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Steven D Clymer

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January 25, 1993 | JIM NEWTON and RONALD J. OSTROW, TIMES STAFF WRITERS
When the lawyers in the Rodney G. King civil rights trial gather informally in the courthouse hallways, Justice Department attorney Barry F. Kowalski works the crowd, shaking hands, gently ribbing his rivals and trying to coax bits of information out of them. His colleague, Assistant U.S. Atty. Steven D. Clymer, is more prone to brood silently. He often stands alone, exuding intensity and concentration.
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NEWS
April 18, 1993 | Times researcher Cecilia Rasmussen
Here are some of the main figures in the Rodney G. King civil rights trial. THE JUDGE U.S. District Judge John G. Davies, 63 Appointed to the federal bench by President Ronald Reagan in 1986. Notable: Known as a moderate and independent conservative with a wry sense of humor. During the pretrial hearings he tried to balance the interests of opposing parties, and has taken it upon himself to zealously guard the jurors' privacy.
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NEWS
April 18, 1993 | Times researcher Cecilia Rasmussen
Here are some of the main figures in the Rodney G. King civil rights trial. THE JUDGE U.S. District Judge John G. Davies, 63 Appointed to the federal bench by President Ronald Reagan in 1986. Notable: Known as a moderate and independent conservative with a wry sense of humor. During the pretrial hearings he tried to balance the interests of opposing parties, and has taken it upon himself to zealously guard the jurors' privacy.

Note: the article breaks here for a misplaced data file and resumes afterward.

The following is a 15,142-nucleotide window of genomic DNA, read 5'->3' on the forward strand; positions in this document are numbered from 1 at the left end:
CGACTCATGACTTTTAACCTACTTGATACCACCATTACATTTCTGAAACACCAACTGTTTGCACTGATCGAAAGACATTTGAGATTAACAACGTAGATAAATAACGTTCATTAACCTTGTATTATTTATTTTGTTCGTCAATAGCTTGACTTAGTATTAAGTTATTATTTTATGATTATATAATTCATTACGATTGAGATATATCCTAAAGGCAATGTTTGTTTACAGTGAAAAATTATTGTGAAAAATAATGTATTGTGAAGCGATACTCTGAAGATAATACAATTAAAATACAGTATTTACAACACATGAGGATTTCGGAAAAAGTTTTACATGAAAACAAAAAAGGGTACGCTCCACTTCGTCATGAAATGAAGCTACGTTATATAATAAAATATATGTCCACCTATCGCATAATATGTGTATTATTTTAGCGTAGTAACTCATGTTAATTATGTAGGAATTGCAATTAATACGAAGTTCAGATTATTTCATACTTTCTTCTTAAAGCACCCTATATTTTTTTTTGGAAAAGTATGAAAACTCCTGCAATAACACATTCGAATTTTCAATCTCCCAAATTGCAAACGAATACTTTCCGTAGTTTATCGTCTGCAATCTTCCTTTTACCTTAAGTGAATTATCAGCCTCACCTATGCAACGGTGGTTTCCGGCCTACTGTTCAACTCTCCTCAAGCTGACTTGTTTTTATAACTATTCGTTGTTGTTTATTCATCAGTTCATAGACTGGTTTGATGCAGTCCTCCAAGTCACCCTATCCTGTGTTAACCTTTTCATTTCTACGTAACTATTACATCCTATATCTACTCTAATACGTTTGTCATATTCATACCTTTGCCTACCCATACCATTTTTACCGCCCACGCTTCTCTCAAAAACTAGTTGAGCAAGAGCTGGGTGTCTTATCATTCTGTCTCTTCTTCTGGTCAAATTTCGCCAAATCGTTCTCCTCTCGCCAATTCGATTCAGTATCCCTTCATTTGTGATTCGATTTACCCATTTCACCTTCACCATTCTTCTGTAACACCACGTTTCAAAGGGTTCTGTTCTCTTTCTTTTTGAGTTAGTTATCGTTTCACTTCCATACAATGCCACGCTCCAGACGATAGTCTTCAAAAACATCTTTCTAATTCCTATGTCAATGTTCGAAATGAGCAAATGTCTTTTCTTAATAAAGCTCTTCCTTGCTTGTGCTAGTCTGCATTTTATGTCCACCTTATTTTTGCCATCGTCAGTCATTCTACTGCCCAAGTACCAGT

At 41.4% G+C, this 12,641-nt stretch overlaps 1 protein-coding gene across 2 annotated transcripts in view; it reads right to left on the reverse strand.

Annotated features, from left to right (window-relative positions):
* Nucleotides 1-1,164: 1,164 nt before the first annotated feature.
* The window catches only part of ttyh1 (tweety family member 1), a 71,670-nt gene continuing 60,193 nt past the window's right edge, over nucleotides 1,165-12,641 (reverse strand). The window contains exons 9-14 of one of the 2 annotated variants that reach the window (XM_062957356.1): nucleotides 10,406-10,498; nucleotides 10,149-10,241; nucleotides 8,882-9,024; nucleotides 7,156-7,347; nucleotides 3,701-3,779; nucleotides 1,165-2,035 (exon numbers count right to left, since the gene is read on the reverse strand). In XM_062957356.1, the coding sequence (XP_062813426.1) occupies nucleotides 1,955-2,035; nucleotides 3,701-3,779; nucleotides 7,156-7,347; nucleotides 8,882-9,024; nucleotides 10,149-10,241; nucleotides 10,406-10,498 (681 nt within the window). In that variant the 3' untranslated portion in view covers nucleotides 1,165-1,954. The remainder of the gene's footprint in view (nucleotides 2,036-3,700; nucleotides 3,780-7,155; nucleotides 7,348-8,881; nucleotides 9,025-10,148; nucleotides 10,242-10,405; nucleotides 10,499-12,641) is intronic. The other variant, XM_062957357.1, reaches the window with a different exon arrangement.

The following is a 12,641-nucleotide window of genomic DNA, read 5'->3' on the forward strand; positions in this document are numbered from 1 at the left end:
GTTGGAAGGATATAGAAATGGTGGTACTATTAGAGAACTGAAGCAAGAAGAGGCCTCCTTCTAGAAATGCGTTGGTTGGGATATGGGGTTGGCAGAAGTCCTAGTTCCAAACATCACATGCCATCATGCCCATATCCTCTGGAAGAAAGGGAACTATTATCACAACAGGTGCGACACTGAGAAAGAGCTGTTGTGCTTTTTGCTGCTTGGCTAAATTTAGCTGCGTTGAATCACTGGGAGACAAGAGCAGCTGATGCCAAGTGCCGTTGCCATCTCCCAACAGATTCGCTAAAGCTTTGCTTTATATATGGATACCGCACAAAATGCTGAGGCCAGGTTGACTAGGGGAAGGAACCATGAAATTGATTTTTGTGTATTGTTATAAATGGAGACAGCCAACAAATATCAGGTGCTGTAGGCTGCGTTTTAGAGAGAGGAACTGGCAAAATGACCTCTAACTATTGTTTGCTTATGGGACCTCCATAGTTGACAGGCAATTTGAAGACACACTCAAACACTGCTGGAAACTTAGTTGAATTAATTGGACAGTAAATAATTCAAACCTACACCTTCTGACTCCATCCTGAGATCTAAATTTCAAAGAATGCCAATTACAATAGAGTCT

NEWS
March 26, 1993 | JIM NEWTON, TIMES STAFF WRITER
Federal prosecutors chipped away at the testimony of Sgt. Stacey C. Koon on Thursday, but they lost a series of legal skirmishes that will keep jurors in the Rodney G. King civil rights trial from hearing evidence of Koon's past misconduct and about a manuscript in which he referred to King by a racially charged term. U.S. District Judge John G. Davies' decision to exclude an excerpt from the manuscript was a particularly sharp blow to prosecutors.
NEWS
March 26, 1993 | JIM NEWTON, TIMES STAFF WRITER
Federal prosecutors chipped away at the testimony of Sgt. Stacey C. Koon on Thursday, but they lost a series of legal skirmishes that will keep jurors in the Rodney G. King civil rights trial from hearing evidence of Koon's past misconduct and about a manuscript in which he referred to King by a racially charged term. U.S. District Judge John G. Davies' decision to exclude an excerpt from the manuscript was a particularly sharp blow to prosecutors.
CALIFORNIA | LOCAL
September 8, 1990 | CATHERINE GEWERTZ, TIMES STAFF WRITER
A Cypress man who masterminded one of the world's largest marijuana-trafficking operations was sentenced to more than 24 years in prison Friday for smuggling more than 34 tons of the drug into the country from Thailand. William E. Uhler, 40, was sentenced to 24 years and four months in prison by U.S. District Judge Consuelo B. Marshall in Los Angeles. He was convicted last December of federal charges stemming from the importation of $100 million worth of marijuana between 1985 and 1988.
CALIFORNIA | LOCAL
May 7, 1993 | HENRY WEINSTEIN, TIMES STAFF WRITER
Lawyers for two Los Angeles policemen convicted of violating Rodney G. King's civil rights filed motions seeking a new trial Thursday, accusing federal prosecutors of using perjured testimony to garner guilty verdicts. The issue centers on the videotaped testimony of Officer Theodore J. Briseno from the 1992 state trial in Simi Valley of the four officers originally accused in the videotaped beating of King. Portions of the tape were shown to jurors during the closing phase of the federal trial.